Hello everyone! Today I started implementing basic movement to the Player.
I initialized and declared a couple of local variables of type float in the Update() method to store the input of the player movement.
The Update() method derives from Unity’s MonoBehaviour. It is considered a game loop and it is called once per frame, 60 frames per second.
I then created a local Vector3 that will use the local float variables of the input. Vectors are used to manipulate the position of the game object. A topic I would like to write about sometime. In this case, I want to use a new Vector3 using the input system from Unity.
We then have to use the movement variable where the new Vector3 is stored using the input variables as part of the argument of the method.
IMPORTANT TO NOTE: Every game object has a permanent Transform component attached to it.
For me to grab the player's position, I have to grab its transform component.
Transform is special because it’s on every game object created in Unity, but also it’s responsible for the manipulation of the game object's position in 3d space.
REMEMBER: every game object has a permanent Transform Component
To further engrain this truth, every game object has a permanent Transform component attached to it. I hope this will stick from now on!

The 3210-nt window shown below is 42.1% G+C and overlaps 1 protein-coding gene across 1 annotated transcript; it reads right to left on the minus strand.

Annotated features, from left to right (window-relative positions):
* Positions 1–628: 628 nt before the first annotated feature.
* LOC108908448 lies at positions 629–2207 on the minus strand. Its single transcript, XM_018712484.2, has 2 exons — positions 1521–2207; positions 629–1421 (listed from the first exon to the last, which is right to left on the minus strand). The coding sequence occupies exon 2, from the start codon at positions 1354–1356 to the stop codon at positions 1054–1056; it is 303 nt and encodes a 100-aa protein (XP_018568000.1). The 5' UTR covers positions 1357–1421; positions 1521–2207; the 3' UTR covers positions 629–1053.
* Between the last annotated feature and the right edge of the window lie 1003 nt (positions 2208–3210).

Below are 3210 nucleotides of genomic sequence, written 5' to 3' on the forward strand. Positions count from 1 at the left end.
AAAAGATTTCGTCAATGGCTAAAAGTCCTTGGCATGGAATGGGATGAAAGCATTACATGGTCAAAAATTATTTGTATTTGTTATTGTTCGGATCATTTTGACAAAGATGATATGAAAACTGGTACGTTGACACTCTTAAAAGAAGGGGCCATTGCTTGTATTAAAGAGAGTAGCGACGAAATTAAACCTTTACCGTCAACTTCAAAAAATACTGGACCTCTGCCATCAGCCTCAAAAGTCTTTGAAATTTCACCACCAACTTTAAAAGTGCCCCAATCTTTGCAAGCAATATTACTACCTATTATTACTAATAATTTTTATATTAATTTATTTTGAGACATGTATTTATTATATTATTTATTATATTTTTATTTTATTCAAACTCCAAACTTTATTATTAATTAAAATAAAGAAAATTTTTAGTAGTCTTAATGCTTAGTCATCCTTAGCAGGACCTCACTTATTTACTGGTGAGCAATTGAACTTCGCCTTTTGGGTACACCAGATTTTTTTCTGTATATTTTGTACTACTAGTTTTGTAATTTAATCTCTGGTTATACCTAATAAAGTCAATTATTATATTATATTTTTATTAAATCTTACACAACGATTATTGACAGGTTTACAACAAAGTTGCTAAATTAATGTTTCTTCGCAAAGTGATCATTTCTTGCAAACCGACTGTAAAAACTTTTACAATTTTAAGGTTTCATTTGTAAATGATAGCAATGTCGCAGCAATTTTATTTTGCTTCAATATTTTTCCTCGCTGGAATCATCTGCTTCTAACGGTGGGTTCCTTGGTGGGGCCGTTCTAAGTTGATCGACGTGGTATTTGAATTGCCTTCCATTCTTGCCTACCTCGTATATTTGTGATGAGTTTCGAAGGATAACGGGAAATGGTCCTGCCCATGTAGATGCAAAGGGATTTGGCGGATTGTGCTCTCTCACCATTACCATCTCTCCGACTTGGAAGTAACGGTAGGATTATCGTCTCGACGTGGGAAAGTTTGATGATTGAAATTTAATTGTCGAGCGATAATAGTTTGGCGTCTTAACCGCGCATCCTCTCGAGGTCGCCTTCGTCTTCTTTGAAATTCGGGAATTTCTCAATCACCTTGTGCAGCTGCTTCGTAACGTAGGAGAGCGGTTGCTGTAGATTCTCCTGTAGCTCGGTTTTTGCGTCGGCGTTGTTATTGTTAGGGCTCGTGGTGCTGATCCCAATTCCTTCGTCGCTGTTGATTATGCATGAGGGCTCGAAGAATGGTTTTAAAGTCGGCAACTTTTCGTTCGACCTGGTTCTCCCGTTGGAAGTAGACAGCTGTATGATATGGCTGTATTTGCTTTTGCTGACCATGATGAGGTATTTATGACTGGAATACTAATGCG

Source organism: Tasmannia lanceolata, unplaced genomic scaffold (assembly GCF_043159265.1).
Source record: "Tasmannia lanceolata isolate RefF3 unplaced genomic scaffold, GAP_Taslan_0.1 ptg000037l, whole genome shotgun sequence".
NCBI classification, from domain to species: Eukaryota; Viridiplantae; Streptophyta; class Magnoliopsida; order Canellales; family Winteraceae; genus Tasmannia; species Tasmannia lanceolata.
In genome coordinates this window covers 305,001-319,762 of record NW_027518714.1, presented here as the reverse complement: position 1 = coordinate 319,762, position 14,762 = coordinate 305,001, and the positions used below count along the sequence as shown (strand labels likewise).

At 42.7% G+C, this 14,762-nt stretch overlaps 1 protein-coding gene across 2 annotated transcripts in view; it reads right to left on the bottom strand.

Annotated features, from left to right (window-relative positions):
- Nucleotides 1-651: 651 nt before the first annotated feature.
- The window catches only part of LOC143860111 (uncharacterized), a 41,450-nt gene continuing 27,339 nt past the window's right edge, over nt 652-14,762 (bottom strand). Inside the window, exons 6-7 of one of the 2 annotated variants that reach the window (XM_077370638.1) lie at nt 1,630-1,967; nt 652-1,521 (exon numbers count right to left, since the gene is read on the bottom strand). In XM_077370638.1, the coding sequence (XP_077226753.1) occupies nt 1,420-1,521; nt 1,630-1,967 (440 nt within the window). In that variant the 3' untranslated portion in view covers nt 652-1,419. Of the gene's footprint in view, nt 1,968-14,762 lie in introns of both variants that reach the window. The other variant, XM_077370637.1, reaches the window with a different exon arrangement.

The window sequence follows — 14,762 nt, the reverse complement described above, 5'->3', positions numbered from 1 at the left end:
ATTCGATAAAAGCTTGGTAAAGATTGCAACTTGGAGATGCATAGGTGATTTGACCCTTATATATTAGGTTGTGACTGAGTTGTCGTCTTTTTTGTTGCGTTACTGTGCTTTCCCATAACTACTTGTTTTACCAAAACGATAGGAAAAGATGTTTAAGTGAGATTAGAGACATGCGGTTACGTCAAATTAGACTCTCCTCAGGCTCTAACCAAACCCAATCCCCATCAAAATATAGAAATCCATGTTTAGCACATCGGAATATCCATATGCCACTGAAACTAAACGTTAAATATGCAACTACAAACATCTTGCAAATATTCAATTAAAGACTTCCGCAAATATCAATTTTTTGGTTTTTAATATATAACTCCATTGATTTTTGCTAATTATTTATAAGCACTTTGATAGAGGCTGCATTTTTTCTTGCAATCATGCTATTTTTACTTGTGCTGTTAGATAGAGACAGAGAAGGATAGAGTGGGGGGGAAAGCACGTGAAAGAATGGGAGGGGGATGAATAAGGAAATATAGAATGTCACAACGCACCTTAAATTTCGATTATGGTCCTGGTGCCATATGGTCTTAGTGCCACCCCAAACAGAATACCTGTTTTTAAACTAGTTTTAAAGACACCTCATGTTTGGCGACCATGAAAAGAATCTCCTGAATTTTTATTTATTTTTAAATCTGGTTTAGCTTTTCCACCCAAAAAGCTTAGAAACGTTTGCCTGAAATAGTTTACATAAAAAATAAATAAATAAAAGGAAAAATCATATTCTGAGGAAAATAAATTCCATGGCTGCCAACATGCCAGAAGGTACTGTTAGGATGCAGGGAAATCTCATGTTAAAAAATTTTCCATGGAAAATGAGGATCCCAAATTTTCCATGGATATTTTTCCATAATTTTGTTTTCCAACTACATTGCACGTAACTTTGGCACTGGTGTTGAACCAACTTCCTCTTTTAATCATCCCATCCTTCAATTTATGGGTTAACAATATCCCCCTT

I know that the Player script is attached to the Player game object. This allows me to grab the transform of the Player object.
By typing transform, I am saying that I want to grab the transform from the object this script is attached to. I can go further into the transform by typing a period. This way we can access the Translate function from the transform component. We want the player to translate its position with the movement vector we created above.
For the player to have a set speed, we must create a speed variable of type float and times it with the movement vector and Unity’s Time.deltatime. This will allow us to always move at the speed we want across every frame.
Also, I want to mention what normalize mean after the period in movement. Normalize will make sure all movements in any direction have a magnitude of 1. This way certain directions won’t double our speed when pressing more than one key. Especially the angle movements.
I like to clean my code when necessary. The Player movement code is short and placed in the Update() method for it to constantly loop. It’s readable and it doesn’t really need to be refactored.
But the ADD in me tells me to encapsulate the movement code into a new method so that the Update() method can call it. So I highlighted the code in the Update() method, I held the CTRL key and pressed the period key on my keyboard using Visual Studio. A prompt popped up, and I selected the Extract Method option.
This allows me to easily create Methods on the fly by highlighting existing code. This also works with variables. You can create a non-existent variable, highlight it, and extract it.
Here’s how my Update() method looks like now. Simple and clean. Sure, I can even break this down further if I wanted to, but the code is simple that it doesn’t need to be refactored further.
After implementing a simple system, I always keep in mind to commit any changes through Git Bash. This way I can practice how to pull, commit and push any changes through the use of branching off the main and merging it with the dev branch.
That's it for now. Thank you for reading!